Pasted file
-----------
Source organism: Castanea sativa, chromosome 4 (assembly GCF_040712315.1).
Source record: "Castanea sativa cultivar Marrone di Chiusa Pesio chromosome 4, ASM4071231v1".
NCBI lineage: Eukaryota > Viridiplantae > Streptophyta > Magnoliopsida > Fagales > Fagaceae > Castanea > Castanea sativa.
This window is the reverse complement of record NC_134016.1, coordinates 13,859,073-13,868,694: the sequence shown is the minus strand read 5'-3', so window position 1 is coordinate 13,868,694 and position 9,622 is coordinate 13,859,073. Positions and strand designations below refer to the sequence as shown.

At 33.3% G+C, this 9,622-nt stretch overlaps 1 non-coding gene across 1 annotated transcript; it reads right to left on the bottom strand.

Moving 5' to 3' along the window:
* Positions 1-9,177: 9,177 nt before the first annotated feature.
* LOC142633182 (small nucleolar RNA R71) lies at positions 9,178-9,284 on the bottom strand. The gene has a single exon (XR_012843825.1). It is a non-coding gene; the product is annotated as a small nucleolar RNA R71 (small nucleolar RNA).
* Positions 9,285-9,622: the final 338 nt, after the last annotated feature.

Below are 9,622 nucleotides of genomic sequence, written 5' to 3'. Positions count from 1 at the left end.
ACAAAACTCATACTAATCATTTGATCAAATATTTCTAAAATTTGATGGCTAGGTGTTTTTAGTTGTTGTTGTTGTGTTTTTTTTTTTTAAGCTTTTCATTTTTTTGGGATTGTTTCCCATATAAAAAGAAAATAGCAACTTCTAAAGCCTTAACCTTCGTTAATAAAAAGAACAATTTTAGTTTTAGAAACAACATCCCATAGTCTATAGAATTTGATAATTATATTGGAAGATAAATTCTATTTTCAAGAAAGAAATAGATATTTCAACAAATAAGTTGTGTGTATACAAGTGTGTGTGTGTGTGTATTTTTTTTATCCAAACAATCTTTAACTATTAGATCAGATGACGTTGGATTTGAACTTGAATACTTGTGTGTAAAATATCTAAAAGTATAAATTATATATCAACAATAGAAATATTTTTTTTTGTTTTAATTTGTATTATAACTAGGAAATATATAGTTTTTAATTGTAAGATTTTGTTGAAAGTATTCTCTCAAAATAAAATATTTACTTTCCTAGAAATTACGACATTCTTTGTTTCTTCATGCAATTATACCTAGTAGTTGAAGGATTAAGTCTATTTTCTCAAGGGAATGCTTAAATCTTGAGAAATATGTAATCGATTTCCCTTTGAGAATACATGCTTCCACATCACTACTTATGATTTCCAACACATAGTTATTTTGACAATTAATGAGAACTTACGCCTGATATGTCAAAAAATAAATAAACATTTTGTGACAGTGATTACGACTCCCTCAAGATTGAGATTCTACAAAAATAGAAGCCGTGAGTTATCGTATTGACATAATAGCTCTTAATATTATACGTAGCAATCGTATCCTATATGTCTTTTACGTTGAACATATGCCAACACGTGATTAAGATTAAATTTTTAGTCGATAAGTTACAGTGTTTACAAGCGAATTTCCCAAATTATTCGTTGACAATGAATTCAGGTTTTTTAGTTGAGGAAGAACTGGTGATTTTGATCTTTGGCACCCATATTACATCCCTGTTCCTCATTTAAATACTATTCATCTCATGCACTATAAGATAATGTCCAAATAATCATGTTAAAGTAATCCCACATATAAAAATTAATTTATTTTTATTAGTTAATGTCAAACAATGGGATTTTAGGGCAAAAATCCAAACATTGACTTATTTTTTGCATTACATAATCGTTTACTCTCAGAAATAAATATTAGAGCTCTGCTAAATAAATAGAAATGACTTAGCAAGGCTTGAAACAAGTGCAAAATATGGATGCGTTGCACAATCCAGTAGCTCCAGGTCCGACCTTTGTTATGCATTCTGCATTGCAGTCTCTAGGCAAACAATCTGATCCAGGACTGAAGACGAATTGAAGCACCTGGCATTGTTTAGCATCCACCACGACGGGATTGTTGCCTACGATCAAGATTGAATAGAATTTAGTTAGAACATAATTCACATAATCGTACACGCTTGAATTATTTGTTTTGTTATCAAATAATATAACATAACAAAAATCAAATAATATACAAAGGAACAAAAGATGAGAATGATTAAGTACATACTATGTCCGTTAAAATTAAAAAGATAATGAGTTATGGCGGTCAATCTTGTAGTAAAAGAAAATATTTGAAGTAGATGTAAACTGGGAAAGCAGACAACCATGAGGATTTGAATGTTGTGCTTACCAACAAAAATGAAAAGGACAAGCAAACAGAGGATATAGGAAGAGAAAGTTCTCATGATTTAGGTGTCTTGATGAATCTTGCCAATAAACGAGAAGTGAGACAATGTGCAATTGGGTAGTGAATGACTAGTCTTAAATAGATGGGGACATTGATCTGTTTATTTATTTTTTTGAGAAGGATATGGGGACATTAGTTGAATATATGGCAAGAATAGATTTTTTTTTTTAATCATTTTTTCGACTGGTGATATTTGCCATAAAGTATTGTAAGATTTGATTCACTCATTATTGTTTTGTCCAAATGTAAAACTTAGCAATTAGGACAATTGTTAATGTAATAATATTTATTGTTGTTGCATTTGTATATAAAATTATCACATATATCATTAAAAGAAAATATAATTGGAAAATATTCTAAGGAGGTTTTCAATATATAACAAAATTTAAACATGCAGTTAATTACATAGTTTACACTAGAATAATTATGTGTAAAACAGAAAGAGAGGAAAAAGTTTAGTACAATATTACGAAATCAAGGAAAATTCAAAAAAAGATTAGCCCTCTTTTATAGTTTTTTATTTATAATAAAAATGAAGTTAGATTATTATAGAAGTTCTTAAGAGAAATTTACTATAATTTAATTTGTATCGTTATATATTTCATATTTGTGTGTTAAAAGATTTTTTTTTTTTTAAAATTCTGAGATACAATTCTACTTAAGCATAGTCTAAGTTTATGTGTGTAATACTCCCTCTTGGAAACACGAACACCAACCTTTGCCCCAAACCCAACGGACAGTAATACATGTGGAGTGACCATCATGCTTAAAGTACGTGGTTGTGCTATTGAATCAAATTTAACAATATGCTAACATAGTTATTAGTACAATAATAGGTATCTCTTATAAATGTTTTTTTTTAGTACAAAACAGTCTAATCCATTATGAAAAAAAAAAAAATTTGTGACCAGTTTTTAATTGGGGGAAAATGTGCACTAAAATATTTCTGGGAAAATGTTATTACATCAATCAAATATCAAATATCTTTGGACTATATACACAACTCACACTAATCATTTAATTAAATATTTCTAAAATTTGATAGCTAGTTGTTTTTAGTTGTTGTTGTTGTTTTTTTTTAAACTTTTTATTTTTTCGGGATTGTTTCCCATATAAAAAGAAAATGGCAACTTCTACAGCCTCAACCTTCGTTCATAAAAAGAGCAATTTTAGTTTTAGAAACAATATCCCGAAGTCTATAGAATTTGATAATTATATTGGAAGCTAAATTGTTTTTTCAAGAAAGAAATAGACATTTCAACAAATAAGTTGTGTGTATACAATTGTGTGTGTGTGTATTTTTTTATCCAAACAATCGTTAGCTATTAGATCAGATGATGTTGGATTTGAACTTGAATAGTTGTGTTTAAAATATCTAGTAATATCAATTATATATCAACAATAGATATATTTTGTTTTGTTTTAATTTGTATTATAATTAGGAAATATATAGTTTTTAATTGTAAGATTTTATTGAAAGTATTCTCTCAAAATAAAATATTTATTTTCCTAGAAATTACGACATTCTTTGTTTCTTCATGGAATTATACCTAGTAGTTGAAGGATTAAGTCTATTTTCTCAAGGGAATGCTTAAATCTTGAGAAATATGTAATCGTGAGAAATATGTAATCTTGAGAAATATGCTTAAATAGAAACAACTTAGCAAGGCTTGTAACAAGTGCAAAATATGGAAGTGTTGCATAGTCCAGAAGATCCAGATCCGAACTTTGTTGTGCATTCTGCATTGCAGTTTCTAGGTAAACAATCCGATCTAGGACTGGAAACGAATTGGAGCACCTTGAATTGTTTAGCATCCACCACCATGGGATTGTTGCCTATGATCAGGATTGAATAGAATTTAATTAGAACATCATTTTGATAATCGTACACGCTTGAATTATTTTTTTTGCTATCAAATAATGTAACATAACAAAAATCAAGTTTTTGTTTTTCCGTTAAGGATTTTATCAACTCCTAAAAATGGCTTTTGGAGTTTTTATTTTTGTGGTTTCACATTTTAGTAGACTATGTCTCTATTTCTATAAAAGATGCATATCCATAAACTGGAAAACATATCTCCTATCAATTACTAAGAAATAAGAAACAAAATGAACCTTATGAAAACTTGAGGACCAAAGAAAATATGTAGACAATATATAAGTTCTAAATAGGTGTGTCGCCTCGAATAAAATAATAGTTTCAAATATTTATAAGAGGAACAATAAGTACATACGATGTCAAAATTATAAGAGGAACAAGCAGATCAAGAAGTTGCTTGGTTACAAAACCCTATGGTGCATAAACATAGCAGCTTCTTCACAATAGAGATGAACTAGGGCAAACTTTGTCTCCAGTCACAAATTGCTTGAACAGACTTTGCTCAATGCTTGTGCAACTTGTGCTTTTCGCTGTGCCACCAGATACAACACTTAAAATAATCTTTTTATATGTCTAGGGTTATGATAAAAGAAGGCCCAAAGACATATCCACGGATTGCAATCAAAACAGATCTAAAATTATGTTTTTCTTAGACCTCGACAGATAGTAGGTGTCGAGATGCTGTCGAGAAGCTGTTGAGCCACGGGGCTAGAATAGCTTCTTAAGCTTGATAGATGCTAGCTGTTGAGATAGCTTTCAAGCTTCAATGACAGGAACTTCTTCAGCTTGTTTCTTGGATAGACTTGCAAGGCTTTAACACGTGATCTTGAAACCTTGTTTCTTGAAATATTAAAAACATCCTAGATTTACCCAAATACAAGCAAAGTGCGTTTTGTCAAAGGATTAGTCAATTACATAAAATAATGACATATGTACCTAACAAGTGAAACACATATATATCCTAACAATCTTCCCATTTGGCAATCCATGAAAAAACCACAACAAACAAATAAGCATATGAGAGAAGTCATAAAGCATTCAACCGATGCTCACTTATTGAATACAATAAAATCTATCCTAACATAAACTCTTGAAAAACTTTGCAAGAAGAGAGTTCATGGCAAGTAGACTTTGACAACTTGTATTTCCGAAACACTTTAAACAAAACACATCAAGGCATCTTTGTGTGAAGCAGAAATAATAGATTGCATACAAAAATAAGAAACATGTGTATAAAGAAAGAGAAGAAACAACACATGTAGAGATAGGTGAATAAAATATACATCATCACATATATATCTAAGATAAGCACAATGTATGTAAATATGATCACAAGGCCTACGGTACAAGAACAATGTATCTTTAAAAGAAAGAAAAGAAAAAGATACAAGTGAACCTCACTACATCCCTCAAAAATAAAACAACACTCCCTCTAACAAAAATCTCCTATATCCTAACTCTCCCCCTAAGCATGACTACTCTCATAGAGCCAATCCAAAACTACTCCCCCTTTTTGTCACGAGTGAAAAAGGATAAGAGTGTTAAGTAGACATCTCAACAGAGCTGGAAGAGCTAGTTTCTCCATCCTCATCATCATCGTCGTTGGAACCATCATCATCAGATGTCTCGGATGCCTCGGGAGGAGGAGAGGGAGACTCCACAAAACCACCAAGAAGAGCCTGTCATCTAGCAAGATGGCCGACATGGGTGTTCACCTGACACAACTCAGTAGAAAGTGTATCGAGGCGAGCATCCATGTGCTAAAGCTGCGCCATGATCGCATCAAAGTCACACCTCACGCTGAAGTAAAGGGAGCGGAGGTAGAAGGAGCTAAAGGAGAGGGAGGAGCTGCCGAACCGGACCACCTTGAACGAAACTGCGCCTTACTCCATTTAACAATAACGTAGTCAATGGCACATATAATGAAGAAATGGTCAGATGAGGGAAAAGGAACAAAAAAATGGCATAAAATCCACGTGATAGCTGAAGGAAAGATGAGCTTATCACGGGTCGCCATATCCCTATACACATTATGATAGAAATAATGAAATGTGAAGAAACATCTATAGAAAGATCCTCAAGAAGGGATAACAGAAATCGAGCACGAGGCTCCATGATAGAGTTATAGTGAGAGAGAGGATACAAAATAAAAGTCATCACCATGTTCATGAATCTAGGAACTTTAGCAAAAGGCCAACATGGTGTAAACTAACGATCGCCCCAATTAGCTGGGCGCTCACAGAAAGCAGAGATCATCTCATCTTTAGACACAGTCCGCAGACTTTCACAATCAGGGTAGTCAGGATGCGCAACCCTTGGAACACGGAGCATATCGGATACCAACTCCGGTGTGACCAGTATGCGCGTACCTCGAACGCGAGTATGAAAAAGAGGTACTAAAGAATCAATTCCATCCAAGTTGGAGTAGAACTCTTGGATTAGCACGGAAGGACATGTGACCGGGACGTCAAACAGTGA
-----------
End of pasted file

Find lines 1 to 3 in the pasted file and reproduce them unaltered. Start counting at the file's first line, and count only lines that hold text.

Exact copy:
Source organism: Castanea sativa, chromosome 4 (assembly GCF_040712315.1).
Source record: "Castanea sativa cultivar Marrone di Chiusa Pesio chromosome 4, ASM4071231v1".
NCBI lineage: Eukaryota > Viridiplantae > Streptophyta > Magnoliopsida > Fagales > Fagaceae > Castanea > Castanea sativa.